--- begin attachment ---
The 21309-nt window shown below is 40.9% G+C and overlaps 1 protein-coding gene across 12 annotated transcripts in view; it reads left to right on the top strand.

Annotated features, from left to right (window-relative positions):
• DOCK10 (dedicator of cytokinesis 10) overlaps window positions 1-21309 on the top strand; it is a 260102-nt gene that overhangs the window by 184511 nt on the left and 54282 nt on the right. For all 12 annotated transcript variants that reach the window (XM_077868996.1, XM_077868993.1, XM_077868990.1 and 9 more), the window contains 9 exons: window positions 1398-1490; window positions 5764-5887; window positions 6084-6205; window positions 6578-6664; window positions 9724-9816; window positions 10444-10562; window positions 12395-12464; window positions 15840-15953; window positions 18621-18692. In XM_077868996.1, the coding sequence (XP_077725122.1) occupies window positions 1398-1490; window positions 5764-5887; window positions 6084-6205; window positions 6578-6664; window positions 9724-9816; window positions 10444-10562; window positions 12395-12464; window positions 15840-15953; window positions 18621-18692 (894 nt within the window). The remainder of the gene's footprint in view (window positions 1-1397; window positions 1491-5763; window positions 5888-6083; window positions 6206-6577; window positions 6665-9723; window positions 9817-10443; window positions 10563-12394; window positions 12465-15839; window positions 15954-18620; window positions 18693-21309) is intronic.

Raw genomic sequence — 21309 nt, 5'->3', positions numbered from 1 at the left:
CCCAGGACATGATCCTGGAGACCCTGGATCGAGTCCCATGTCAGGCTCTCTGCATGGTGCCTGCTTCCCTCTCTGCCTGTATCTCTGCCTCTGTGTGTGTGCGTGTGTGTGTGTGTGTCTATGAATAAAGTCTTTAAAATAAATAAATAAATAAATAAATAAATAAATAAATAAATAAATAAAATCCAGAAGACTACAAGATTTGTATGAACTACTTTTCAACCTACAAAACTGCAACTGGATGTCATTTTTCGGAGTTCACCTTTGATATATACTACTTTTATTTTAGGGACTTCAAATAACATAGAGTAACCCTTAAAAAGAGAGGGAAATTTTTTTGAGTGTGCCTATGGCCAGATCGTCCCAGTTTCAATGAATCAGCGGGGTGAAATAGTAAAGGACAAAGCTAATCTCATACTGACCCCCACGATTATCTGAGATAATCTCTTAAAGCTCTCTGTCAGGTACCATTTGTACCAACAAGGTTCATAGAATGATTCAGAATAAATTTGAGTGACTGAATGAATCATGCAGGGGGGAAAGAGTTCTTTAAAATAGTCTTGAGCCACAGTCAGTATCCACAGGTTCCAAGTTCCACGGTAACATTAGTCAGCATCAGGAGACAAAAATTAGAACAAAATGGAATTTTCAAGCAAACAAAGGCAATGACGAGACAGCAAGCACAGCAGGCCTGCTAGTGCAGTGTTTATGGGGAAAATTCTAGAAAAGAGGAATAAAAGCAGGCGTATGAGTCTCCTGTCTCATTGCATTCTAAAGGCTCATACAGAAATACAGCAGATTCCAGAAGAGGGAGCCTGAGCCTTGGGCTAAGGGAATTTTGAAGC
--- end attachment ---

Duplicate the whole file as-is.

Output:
The 21309-nt window shown below is 40.9% G+C and overlaps 1 protein-coding gene across 12 annotated transcripts in view; it reads left to right on the top strand.

Annotated features, from left to right (window-relative positions):
• DOCK10 (dedicator of cytokinesis 10) overlaps window positions 1-21309 on the top strand; it is a 260102-nt gene that overhangs the window by 184511 nt on the left and 54282 nt on the right. For all 12 annotated transcript variants that reach the window (XM_077868996.1, XM_077868993.1, XM_077868990.1 and 9 more), the window contains 9 exons: window positions 1398-1490; window positions 5764-5887; window positions 6084-6205; window positions 6578-6664; window positions 9724-9816; window positions 10444-10562; window positions 12395-12464; window positions 15840-15953; window positions 18621-18692. In XM_077868996.1, the coding sequence (XP_077725122.1) occupies window positions 1398-1490; window positions 5764-5887; window positions 6084-6205; window positions 6578-6664; window positions 9724-9816; window positions 10444-10562; window positions 12395-12464; window positions 15840-15953; window positions 18621-18692 (894 nt within the window). The remainder of the gene's footprint in view (window positions 1-1397; window positions 1491-5763; window positions 5888-6083; window positions 6206-6577; window positions 6665-9723; window positions 9817-10443; window positions 10563-12394; window positions 12465-15839; window positions 15954-18620; window positions 18693-21309) is intronic.

Raw genomic sequence — 21309 nt, 5'->3', positions numbered from 1 at the left:
CCCAGGACATGATCCTGGAGACCCTGGATCGAGTCCCATGTCAGGCTCTCTGCATGGTGCCTGCTTCCCTCTCTGCCTGTATCTCTGCCTCTGTGTGTGTGCGTGTGTGTGTGTGTGTCTATGAATAAAGTCTTTAAAATAAATAAATAAATAAATAAATAAATAAATAAATAAATAAATAAAATCCAGAAGACTACAAGATTTGTATGAACTACTTTTCAACCTACAAAACTGCAACTGGATGTCATTTTTCGGAGTTCACCTTTGATATATACTACTTTTATTTTAGGGACTTCAAATAACATAGAGTAACCCTTAAAAAGAGAGGGAAATTTTTTTGAGTGTGCCTATGGCCAGATCGTCCCAGTTTCAATGAATCAGCGGGGTGAAATAGTAAAGGACAAAGCTAATCTCATACTGACCCCCACGATTATCTGAGATAATCTCTTAAAGCTCTCTGTCAGGTACCATTTGTACCAACAAGGTTCATAGAATGATTCAGAATAAATTTGAGTGACTGAATGAATCATGCAGGGGGGAAAGAGTTCTTTAAAATAGTCTTGAGCCACAGTCAGTATCCACAGGTTCCAAGTTCCACGGTAACATTAGTCAGCATCAGGAGACAAAAATTAGAACAAAATGGAATTTTCAAGCAAACAAAGGCAATGACGAGACAGCAAGCACAGCAGGCCTGCTAGTGCAGTGTTTATGGGGAAAATTCTAGAAAAGAGGAATAAAAGCAGGCGTATGAGTCTCCTGTCTCATTGCATTCTAAAGGCTCATACAGAAATACAGCAGATTCCAGAAGAGGGAGCCTGAGCCTTGGGCTAAGGGAATTTTGAAGC